For all the talk of the evisceration of the bonus pool at Deutsche Bank, a decline of 15-20% is likely in the investment bank this year, according to reports. While this doesn’t sound great, other European investment banks could slash variable remuneration by up to 60%.
Average bonuses in Deutsche’s corporate and investment bank (which includes back office staff) were €68.2k ($89k) last year, according to figures in its compensation report for 2011. If the 15-20% decline reported in Der Spiegel is correct, this implies an average reduction per head of €10.2-13.6k ($13.3-17.7k), so a worst-case-scenario would see bonuses slip to $71.2k.
Deutsche declined to comment, but will unveil details about its pay structure when it releases its remuneration report for 2012.
Headhunters in London are more pessimistic about pay prospects at Deutsche Bank, suggesting a general reduction of 30% and cuts of up to 60-70% for senior executives. Like most investment banks, Deutsche is likely to be weighting bonus payments towards high performers in a bid to stem an exodus of talent to competitors.
The German financial regulator BaFin likely to ensure that “systematically important” banks in the country are implementing stricter remuneration practices, according to reports in Frankfurter Allgemeine Sonntagszeitung.
Deutsche Bank, however, appears comparatively generous. Jon Terry, a partner in the reward and compensation practice of PwC, is predicting a 20-60% decline in the bonus pool of European-headquartered investment banks this year. At US investment banks, meanwhile, compensation is likely to be flat on 2011, or reduced by up to 20%, he says.
“In theory, investment banks will award bonuses based on profitability, which has held up well year-on-year in 2012,” he says. “However, all banks are weighed down by shareholder expectation to reduce compensation, while European and UK banks in particular have been hit by various events – from PPI to Libor – which will impact how much they pay out this year. US investment banks, in general, are more robust.”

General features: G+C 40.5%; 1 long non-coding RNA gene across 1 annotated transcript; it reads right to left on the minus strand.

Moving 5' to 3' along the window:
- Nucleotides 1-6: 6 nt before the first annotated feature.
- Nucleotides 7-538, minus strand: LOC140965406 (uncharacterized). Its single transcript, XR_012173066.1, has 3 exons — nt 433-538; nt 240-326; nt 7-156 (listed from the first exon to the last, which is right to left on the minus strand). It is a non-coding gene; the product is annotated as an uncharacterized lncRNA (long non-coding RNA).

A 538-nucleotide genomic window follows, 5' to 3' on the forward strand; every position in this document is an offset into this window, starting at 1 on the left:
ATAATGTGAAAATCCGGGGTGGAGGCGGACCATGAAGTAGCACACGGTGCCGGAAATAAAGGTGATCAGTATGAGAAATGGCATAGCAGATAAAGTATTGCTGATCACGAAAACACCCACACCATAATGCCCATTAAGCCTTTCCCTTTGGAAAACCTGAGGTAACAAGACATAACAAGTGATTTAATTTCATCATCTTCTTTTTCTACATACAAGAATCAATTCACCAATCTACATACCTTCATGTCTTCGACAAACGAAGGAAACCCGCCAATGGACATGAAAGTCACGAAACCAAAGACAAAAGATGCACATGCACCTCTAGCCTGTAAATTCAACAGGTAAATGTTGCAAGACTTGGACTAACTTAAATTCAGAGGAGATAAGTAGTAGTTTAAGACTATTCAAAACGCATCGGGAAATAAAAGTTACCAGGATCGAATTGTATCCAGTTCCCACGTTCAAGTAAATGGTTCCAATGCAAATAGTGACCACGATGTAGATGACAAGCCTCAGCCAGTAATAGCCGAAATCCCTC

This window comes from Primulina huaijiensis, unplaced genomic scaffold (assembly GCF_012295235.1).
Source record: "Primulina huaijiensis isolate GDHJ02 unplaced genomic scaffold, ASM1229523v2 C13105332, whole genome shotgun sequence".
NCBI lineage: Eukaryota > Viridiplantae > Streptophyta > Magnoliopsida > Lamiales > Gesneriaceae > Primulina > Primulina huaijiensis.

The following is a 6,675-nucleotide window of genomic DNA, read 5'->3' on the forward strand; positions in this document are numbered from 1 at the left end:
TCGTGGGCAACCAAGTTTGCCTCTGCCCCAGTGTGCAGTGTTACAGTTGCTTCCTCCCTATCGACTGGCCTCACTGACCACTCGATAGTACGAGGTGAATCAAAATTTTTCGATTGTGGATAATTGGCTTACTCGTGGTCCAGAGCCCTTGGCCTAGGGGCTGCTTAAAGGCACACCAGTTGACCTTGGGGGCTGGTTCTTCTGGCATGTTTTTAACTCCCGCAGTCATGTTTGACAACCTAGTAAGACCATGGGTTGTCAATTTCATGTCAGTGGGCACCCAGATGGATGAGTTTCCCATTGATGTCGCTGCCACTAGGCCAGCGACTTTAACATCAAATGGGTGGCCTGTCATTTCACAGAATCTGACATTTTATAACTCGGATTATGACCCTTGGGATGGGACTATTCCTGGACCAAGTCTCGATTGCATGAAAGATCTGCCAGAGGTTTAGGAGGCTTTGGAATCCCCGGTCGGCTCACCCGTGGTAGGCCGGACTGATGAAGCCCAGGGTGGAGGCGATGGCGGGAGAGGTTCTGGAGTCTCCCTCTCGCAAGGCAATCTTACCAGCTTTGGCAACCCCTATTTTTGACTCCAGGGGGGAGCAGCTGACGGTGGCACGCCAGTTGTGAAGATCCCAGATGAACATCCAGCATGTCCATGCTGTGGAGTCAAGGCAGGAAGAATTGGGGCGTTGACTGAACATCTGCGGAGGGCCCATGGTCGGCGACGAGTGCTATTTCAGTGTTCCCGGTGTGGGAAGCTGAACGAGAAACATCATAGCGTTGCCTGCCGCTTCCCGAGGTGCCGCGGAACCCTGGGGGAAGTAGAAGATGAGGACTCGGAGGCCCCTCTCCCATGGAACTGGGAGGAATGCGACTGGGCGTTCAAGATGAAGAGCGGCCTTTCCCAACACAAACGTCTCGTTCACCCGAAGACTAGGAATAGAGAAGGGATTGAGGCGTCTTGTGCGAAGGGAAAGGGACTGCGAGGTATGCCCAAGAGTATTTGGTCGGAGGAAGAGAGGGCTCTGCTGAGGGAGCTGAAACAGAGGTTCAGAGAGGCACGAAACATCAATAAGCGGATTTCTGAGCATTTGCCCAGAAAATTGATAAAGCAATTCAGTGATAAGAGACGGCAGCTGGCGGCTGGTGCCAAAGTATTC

UBS, for instance, is expected to slash its bonus pool after the $1bn fine for the bank’s involvement in the scandal surrounding manipulation of Libor. RBS, under pressure from the UK government, is expected to do the same after its £350m Libor-related fine, and Barclays bonuses will be heavily scrutinised by its new head of compliance and former-Financial Services Authority chief, Hector Sants.
Alex Beidas, an employee incentives lawyer at Linklaters, says that European banks are under huge pressure to drive down compensation costs.
“Banks in Europe need to set the bonus pool according to profits, but also need to adjust it for any current or future risks they perceive,” she says. “There’s therefore pressure to both reduce the amount of money paid out and introduce more vigorous clawback provisions.”